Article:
Plywood for his canvas, turnip greens for paint, old houses as subject

When Jimmy Lee Sudduth was 8, he took a stick and drew on the ground a picture of an old house. It's been more than 60 years since this laughing, devil-may-care black man first asserted his creativity. He still uses a stick to fashion many of his paintings, although his fingers seem to work just as well. Old houses continue to predominate in his subject matter.

But the ground is no longer his canvas. Instead, he paints on everything from plywood to cabinet doors to screen wire and tin. Sudduth wouldn't dream of working with oils and watercolors. Rather, he employs natural hues such as turnip greens, flower petals, and pokeweed berries.

It was only nine years ago that Sudduth went public, when a portfolio from his unusual collection opened the Fayette Art Museum. Since then, he's blossomed into Alabama's most widely acclaimed folk artist. As far as Alabamians knowledgeable in primitive art are aware, his approach is unparalleled.

"This is somethin' new," Jimmy Lee himself expressed it. "This is somethin' the art people ain't got -- in the whole world."

The basic fabric of Sudduth's once-secret application is plain, common dirt. The happy, ingratiating artisan has worked with 23 colors, mixing dirt with water to produce mud. He adds sugar to make the substance hard, then rubs it onto a painting.

"You can paint a thousand dollars' worth of pictures with just a cupful of sugar," said the bright-eyed, bemused artisan.

Sudduth discovered at age 12 that sugar mixed with mud would make a hard element useful as a paint.

The way he likes to tell it: "I worked with cardboard but the mud didn't seem to hold up so well. So I went to plywood, somethin' that would hold up. But I still didn't know how to make the mud get hard.

"There was a man lickin' syrup one day and he dropped some syrup on the ground. I got that syrup and I put it on a board and that was it! I went up there and got juice from the [sorghum] mill. I put it in my mud and put it on the board and it got hard and wouldn't come off.

"I said, 'I got what I want now." I went wild! I went wild! I commenced paitin' everywhere and I painted for at least 25 years and just give 'um away."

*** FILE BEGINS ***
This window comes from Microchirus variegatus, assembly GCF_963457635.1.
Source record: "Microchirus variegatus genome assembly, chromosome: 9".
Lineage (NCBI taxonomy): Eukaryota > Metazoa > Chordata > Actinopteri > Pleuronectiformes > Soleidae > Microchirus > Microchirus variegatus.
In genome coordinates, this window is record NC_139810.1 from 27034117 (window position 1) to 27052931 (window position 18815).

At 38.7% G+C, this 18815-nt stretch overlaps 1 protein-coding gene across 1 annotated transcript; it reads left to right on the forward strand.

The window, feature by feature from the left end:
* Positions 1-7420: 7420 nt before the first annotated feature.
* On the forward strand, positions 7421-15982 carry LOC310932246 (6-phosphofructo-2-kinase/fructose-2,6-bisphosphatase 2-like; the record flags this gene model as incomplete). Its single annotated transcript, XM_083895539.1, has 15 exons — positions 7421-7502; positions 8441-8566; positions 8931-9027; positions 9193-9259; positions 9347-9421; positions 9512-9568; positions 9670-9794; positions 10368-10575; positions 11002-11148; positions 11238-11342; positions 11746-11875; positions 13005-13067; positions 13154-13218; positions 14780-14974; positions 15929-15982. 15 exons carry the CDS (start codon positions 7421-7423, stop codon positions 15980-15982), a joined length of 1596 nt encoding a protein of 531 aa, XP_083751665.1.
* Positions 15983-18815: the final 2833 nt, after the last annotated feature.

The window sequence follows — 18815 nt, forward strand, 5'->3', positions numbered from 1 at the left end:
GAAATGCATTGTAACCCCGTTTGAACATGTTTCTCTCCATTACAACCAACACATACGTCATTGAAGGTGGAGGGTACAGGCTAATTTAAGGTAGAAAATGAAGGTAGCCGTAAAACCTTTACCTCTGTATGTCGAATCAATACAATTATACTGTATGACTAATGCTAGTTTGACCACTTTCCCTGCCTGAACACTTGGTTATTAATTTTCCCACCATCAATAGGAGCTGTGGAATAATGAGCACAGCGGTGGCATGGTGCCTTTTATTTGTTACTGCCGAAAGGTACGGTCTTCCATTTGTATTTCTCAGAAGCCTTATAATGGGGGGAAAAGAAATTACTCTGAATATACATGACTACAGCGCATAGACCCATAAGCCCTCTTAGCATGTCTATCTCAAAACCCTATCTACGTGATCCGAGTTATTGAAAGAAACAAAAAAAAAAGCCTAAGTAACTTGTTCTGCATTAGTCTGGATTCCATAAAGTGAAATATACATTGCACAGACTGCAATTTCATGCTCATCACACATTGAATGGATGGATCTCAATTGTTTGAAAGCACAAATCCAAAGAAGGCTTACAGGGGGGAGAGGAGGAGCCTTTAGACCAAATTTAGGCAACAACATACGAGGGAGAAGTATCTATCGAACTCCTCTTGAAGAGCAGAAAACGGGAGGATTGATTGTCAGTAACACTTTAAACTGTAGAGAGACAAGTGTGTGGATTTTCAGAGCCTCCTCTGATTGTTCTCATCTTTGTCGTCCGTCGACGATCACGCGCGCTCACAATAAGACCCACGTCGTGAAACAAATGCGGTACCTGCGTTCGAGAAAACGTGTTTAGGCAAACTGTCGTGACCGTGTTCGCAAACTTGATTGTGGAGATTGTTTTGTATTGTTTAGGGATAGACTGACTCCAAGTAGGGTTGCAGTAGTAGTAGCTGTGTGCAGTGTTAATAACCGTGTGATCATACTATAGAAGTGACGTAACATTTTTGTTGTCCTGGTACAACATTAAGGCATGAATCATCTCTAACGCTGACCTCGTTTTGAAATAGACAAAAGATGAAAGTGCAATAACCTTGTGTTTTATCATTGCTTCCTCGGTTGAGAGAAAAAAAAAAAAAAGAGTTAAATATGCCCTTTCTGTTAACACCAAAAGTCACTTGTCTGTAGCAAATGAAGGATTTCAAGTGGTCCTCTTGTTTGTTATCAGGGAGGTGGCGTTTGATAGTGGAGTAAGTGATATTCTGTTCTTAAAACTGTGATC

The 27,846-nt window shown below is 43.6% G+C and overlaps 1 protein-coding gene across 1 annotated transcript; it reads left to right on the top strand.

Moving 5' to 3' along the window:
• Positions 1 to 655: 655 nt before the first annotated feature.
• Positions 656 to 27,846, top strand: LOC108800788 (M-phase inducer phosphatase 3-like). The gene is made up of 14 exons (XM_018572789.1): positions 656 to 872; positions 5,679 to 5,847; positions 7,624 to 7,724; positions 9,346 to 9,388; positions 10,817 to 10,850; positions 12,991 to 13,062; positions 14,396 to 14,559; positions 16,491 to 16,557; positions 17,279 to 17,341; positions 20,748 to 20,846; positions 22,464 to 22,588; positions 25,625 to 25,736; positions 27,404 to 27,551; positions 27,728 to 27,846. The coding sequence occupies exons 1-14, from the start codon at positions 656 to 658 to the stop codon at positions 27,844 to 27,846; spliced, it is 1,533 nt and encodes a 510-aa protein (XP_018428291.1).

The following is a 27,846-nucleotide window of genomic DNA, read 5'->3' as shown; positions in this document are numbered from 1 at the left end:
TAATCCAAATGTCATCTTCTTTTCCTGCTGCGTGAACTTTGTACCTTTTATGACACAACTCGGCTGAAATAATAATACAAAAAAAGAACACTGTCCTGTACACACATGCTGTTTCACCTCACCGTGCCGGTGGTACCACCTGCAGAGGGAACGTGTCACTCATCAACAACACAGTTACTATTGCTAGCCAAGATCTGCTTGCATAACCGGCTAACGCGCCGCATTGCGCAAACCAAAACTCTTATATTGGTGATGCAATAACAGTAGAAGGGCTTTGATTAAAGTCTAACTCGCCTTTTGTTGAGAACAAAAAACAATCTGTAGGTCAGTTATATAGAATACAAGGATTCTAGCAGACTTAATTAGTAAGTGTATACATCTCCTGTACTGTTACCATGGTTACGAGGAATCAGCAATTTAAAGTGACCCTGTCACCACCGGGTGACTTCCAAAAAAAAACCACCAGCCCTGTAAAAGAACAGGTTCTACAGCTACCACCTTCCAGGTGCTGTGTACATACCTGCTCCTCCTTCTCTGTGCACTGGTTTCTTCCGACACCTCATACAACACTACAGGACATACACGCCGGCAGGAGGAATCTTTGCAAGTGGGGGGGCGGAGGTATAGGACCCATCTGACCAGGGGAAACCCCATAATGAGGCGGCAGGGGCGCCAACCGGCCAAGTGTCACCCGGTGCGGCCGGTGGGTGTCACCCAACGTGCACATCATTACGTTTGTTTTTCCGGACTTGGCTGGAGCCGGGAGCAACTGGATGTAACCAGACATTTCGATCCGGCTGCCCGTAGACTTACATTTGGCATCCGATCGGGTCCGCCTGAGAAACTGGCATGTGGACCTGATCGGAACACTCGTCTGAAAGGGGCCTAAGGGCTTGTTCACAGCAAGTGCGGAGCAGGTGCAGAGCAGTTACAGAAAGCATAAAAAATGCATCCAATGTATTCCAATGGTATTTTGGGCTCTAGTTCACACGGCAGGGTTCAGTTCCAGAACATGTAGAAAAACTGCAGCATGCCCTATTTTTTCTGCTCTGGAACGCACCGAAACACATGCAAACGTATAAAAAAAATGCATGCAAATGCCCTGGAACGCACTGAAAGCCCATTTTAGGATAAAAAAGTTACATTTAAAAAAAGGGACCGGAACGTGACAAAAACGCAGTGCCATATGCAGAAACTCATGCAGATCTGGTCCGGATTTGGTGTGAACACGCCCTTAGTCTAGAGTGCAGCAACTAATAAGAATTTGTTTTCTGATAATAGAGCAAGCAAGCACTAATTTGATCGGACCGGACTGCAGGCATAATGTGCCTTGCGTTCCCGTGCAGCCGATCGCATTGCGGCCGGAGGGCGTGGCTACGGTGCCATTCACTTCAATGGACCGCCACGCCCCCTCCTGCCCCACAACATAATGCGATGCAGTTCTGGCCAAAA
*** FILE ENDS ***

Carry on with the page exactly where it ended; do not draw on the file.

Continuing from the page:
For decades, Jimmy Lee made a living during day-light mostly on a host of Fayette County farms. He spent his evenings painting and testing his technique.

The self-taught Sudduth learned, for instance, that when he rubbed fresh ivy onto plywood, the green color would not come off. He observed that coal-stove soot makes a workable black paint. And he found that in addition to sugar and syrup, he could harden his mud with "anything sweet," from honey to Coca-Cola.

Sudduth produced paintings of sawmills, smokehouses, and scenes of snow, even a rendering of John F. Kennedy ("I painted President Kennedy while I was watchin' him on television) and gave many to farm families along the Luxapalila River.

In 1971, when his work was formally exhibited, word of Jimmy Lee's talent snowballed beyond his rural west Alabama town. Jack Black, an art museum chairman who owns the Fayette newspaper and radio station, became the exuberant primitive's manager, an arrangement that catapulted showings, demonstrations, interviews, and filming sessions across Alabama and other swatches of the Deep South.

In 1976 Sudduth earned a countrywide reputation when he participated in the nation's 200th birthday party, the American Folklife Festival in Washington, D.C.

"I took a little sugar to Washington," he exclaimed with more than a bit of pride. "I said, 'Y'all ain't got no sugar like we got down in the sweet home state.'"

The folk artist spends much time crafting treasures for locals who value his unique renderings.

"People come get me and kidnap me to paint their houses," he offered in his locomotive pattern of speech. "Maybe go out there and stay a half a day and make $25."

When Jimmy Lee is not painting, playing his French harp, or delving into photography or black history, he's scavenging nature for paints.

"You go where crawdeds and worms have worked up this here mud and get that," he cited as an example. "Then I mix it, put sugar in it, and paint with that. You go way down in there. That would be white, see."

Sudduth anticipates that widespread drilling for oil and natural gas now under way in Fayette County will add a thrilling new dimension to his style.

"I'm figurin' on goin' to these oil wells," he grinned excitedly. "They got a lot of dirt from way on down in the world now. Drillin', you know. And they're bringin' up all kinds of colors in the world, and I'm gonna see some. They got a lot of colors out there."

No doubt, dirt is one of Jimmy Lee Sudduth's favorite things. It at least has sparked him to artistic stardom: "Every time I see dirt," he expected with laughter, "my mouth turns to water and I say, 'I need to get some of that dirt.'"

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